Campus: CSU Sacramento -- June 04, 2003

Study Finds Transfer Gap for High-Minority Colleges

A new study by researchers at California State University, Sacramento has found lower transfer rates to four-year universities from California's community colleges with more black and Latino students.

The study says differences in socioeconomic status and academic preparation alone don't account for the disparity. It says factors related to social or organizational culture and other barriers may be at play, and suggests the state study policy changes to address the issue.

"This is not only important for the people of color that it directly impacts, but also for the long-term economic vitality of the state as it becomes increasingly Latino," says CSUS public policy professor Robert Wassmer, one of the report's authors.

The study was co-sponsored by the California State Senate and the Institute for Higher Education Leadership & Policy at CSUS, and is titled "A Quantitative Study of California Community College Transfer Rates: Policy Implications and a Future Research Agenda." It was produced by Wassmer; the Institute's director, Nancy Shulock; and Institute researcher Colleen Moore.

The study looked only at students who intended to pursue bachelor's degrees. It found a 10 percent increase in Latino students at a community college led to a 1 percent decrease in transfer rates, and a 10 percent increase in black students led to a 0.5 decrease in transfer rates.

In addition to its findings on Latino and black students, the study found community colleges with higher percentages of Asian Americans and those in urban areas have higher transfer rates. Those with more women, meanwhile, showed lower transfer rates.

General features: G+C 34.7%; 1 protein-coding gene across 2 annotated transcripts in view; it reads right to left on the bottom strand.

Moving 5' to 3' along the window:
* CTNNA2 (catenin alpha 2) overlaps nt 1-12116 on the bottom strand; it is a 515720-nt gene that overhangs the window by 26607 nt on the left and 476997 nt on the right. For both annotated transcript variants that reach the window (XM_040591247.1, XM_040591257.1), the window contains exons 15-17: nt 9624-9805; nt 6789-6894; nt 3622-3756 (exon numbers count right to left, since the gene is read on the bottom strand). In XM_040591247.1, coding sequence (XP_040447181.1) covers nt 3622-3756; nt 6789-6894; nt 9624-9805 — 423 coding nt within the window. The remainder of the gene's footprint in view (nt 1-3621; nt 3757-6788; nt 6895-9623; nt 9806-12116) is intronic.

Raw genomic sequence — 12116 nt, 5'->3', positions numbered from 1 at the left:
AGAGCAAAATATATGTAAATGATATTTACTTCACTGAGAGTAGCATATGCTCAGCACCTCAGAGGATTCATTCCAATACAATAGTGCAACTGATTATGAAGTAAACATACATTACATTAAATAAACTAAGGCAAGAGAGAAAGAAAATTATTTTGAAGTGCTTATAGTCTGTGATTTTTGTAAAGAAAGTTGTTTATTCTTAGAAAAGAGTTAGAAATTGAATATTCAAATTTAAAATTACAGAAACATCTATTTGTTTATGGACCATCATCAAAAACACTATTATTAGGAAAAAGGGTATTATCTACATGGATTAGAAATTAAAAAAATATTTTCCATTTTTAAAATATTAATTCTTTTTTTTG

"We hope this study illustrates the importance of identifying trends in education, and the reasons for them, to better understand why some groups aren't succeeding as well as others under current policies," Shulock says.

The study cited previous research in suggesting the reasons for the disparities might be that black and Latino students are more likely to attend college part time, work more, have more family obligations, and have limited access to information about college opportunities.

The full report, which includes each community college's transfer rate, is available online at by clicking "Institute Publications."

More information is available by contacting Nancy Shulock at (916) 278-7249 or, or Robert Wassmer (916) 278-6304 or

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